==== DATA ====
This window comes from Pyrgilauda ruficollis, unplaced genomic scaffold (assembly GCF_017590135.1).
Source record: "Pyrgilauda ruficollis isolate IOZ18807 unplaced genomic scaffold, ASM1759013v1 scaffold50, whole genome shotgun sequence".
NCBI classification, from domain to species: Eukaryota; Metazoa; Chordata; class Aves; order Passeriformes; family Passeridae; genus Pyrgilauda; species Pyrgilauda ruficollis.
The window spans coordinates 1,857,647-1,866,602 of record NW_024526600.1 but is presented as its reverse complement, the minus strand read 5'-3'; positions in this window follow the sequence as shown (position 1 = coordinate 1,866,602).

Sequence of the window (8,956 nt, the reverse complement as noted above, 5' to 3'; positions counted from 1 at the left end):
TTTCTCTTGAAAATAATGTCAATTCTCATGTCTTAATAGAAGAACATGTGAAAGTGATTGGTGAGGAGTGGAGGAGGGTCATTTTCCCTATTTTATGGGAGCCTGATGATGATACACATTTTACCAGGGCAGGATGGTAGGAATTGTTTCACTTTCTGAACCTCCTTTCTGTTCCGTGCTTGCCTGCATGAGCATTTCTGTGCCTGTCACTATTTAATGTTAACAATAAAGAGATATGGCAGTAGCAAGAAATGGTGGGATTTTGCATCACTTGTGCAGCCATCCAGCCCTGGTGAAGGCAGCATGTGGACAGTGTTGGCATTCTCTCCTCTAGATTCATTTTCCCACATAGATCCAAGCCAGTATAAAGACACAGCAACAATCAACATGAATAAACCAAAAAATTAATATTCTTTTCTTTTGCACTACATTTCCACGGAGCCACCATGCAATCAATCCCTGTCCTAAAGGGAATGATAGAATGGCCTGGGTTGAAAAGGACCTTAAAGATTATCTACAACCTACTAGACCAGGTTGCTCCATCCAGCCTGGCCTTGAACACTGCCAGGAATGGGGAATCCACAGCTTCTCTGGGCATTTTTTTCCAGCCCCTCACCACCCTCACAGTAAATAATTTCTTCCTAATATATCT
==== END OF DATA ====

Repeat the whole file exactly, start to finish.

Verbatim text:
This window comes from Pyrgilauda ruficollis, unplaced genomic scaffold (assembly GCF_017590135.1).
Source record: "Pyrgilauda ruficollis isolate IOZ18807 unplaced genomic scaffold, ASM1759013v1 scaffold50, whole genome shotgun sequence".
NCBI classification, from domain to species: Eukaryota; Metazoa; Chordata; class Aves; order Passeriformes; family Passeridae; genus Pyrgilauda; species Pyrgilauda ruficollis.
The window spans coordinates 1,857,647-1,866,602 of record NW_024526600.1 but is presented as its reverse complement, the minus strand read 5'-3'; positions in this window follow the sequence as shown (position 1 = coordinate 1,866,602).

Sequence of the window (8,956 nt, the reverse complement as noted above, 5' to 3'; positions counted from 1 at the left end):
TTTCTCTTGAAAATAATGTCAATTCTCATGTCTTAATAGAAGAACATGTGAAAGTGATTGGTGAGGAGTGGAGGAGGGTCATTTTCCCTATTTTATGGGAGCCTGATGATGATACACATTTTACCAGGGCAGGATGGTAGGAATTGTTTCACTTTCTGAACCTCCTTTCTGTTCCGTGCTTGCCTGCATGAGCATTTCTGTGCCTGTCACTATTTAATGTTAACAATAAAGAGATATGGCAGTAGCAAGAAATGGTGGGATTTTGCATCACTTGTGCAGCCATCCAGCCCTGGTGAAGGCAGCATGTGGACAGTGTTGGCATTCTCTCCTCTAGATTCATTTTCCCACATAGATCCAAGCCAGTATAAAGACACAGCAACAATCAACATGAATAAACCAAAAAATTAATATTCTTTTCTTTTGCACTACATTTCCACGGAGCCACCATGCAATCAATCCCTGTCCTAAAGGGAATGATAGAATGGCCTGGGTTGAAAAGGACCTTAAAGATTATCTACAACCTACTAGACCAGGTTGCTCCATCCAGCCTGGCCTTGAACACTGCCAGGAATGGGGAATCCACAGCTTCTCTGGGCATTTTTTTCCAGCCCCTCACCACCCTCACAGTAAATAATTTCTTCCTAATATATCT